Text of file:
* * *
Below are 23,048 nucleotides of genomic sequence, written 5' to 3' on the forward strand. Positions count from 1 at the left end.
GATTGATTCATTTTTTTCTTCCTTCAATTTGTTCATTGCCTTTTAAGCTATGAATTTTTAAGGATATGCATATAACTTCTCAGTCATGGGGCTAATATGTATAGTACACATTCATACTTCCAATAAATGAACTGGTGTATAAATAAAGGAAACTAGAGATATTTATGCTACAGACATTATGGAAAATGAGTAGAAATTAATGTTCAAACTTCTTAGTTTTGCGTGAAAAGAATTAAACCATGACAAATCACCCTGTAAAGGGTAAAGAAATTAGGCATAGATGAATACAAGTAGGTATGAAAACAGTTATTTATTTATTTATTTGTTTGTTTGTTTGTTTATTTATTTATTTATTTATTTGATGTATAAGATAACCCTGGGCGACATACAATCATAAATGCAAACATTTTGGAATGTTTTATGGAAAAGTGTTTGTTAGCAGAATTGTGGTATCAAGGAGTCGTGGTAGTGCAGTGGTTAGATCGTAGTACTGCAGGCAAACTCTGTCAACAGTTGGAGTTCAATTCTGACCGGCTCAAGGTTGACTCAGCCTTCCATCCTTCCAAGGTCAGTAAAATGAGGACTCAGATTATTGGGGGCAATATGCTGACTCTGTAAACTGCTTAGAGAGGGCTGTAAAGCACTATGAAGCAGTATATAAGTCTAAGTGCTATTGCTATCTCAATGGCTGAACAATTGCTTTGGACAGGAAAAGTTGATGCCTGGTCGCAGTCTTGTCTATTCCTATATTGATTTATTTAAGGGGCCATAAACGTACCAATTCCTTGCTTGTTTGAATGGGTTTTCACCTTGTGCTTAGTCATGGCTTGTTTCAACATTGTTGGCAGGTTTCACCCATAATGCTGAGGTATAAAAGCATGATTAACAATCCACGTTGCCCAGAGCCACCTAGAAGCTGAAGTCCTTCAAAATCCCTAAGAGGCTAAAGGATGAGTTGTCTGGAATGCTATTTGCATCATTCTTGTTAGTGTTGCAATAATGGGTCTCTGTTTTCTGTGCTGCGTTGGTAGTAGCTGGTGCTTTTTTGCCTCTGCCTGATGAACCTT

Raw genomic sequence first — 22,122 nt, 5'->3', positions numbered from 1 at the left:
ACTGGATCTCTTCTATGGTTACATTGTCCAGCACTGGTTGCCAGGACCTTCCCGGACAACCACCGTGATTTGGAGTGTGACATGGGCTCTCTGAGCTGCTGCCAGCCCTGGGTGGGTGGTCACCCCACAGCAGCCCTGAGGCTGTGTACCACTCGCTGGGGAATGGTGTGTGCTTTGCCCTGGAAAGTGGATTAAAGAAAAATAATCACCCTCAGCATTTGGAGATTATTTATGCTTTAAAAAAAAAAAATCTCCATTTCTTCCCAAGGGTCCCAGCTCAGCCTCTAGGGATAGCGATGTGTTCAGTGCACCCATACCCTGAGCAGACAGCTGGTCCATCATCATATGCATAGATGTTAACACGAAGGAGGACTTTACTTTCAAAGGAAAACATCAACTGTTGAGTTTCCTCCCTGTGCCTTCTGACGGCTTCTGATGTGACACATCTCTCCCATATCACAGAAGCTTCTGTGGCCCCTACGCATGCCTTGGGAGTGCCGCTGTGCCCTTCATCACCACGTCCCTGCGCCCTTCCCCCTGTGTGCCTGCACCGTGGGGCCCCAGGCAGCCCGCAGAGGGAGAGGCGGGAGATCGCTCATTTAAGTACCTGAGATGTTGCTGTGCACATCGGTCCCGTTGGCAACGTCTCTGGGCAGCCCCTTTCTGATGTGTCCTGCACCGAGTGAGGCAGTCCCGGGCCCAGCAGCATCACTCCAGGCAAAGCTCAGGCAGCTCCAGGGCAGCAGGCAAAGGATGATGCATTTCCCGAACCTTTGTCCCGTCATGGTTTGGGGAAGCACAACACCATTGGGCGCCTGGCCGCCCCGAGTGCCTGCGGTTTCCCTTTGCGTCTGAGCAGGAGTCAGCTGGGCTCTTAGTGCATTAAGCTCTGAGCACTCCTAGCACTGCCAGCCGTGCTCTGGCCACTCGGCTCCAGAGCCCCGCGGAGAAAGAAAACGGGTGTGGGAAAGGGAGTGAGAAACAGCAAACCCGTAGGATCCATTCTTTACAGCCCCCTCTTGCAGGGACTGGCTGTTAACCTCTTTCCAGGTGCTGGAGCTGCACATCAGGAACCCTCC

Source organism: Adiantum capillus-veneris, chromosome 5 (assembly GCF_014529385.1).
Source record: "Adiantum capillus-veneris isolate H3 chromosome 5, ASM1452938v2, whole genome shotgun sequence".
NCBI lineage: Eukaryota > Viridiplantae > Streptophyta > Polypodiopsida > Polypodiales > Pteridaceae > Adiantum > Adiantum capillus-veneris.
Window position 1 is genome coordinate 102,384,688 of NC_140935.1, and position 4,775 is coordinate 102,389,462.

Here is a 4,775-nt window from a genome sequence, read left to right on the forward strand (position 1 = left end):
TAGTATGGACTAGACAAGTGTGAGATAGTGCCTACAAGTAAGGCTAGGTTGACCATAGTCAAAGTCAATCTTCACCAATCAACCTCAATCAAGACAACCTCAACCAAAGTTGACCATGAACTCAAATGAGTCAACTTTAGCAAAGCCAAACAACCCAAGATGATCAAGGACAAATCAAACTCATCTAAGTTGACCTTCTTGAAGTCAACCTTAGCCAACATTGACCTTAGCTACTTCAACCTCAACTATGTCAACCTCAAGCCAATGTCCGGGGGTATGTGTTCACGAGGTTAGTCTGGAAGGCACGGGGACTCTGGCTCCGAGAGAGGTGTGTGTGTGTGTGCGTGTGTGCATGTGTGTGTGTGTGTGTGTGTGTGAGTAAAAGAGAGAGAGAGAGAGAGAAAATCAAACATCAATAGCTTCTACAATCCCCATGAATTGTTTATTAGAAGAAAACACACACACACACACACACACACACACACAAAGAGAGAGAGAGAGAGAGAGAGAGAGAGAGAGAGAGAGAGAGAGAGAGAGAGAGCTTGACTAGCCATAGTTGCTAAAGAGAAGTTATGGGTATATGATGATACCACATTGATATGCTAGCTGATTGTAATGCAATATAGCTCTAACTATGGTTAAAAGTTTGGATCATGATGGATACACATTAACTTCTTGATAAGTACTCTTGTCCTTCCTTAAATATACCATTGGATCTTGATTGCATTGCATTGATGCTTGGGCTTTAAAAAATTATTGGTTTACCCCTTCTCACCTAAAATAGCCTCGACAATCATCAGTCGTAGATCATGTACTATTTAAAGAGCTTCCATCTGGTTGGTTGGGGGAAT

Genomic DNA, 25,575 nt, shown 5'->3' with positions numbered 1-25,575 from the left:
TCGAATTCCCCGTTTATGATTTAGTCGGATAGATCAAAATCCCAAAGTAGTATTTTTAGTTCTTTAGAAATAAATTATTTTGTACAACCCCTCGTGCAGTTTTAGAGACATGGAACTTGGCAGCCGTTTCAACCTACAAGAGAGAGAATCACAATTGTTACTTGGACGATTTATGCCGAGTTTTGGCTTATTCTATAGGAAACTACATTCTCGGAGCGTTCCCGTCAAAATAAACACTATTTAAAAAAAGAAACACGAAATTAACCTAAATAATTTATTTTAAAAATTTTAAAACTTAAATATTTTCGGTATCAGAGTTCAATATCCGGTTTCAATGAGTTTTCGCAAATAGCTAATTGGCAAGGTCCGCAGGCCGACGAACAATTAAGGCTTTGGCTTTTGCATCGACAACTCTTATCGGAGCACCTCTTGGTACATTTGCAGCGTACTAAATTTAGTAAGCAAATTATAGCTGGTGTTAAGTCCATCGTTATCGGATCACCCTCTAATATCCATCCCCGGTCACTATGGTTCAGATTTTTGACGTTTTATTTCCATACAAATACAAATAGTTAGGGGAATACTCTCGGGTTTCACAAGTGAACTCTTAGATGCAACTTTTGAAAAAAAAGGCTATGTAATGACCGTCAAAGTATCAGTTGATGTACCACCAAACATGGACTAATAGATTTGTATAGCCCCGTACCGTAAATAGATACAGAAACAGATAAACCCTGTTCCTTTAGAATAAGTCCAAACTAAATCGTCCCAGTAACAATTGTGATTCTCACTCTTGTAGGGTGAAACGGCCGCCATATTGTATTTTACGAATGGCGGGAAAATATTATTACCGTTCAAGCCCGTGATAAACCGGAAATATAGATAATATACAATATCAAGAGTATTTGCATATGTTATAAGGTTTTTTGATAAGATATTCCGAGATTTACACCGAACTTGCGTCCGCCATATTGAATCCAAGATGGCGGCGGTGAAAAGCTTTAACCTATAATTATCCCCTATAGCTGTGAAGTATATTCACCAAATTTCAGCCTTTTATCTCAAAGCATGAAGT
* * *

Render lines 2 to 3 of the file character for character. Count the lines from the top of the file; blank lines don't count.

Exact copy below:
GATTGATTCATTTTTTTCTTCCTTCAATTTGTTCATTGCCTTTTAAGCTATGAATTTTTAAGGATATGCATATAACTTCTCAGTCATGGGGCTAATATGTATAGTACACATTCATACTTCCAATAAATGAACTGGTGTATAAATAAAGGAAACTAGAGATATTTATGCTACAGACATTATGGAAAATGAGTAGAAATTAATGTTCAAACTTCTTAGTTTTGCGTGAAAAGAATTAAACCATGACAAATCACCCTGTAAAGGGTAAAGAAATTAGGCATAGATGAATACAAGTAGGTATGAAAACAGTTATTTATTTATTTATTTGTTTGTTTGTTTGTTTATTTATTTATTTATTTATTTGATGTATAAGATAACCCTGGGCGACATACAATCATAAATGCAAACATTTTGGAATGTTTTATGGAAAAGTGTTTGTTAGCAGAATTGTGGTATCAAGGAGTCGTGGTAGTGCAGTGGTTAGATCGTAGTACTGCAGGCAAACTCTGTCAACAGTTGGAGTTCAATTCTGACCGGCTCAAGGTTGACTCAGCCTTCCATCCTTCCAAGGTCAGTAAAATGAGGACTCAGATTATTGGGGGCAATATGCTGACTCTGTAAACTGCTTAGAGAGGGCTGTAAAGCACTATGAAGCAGTATATAAGTCTAAGTGCTATTGCTATCTCAATGGCTGAACAATTGCTTTGGACAGGAAAAGTTGATGCCTGGTCGCAGTCTTGTCTATTCCTATATTGATTTATTTAAGGGGCCATAAACGTACCAATTCCTTGCTTGTTTGAATGGGTTTTCACCTTGTGCTTAGTCATGGCTTGTTTCAACATTGTTGGCAGGTTTCACCCATAATGCTGAGGTATAAAAGCATGATTAACAATCCACGTTGCCCAGAGCCACCTAGAAGCTGAAGTCCTTCAAAATCCCTAAGAGGCTAAAGGATGAGTTGTCTGGAATGCTATTTGCATCATTCTTGTTAGTGTTGCAATAATGGGTCTCTGTTTTCTGTGCTGCGTTGGTAGTAGCTGGTGCTTTTTTGCCTCTGCCTGATGAACCTT

Raw genomic sequence first — 22,122 nt, 5'->3', positions numbered from 1 at the left: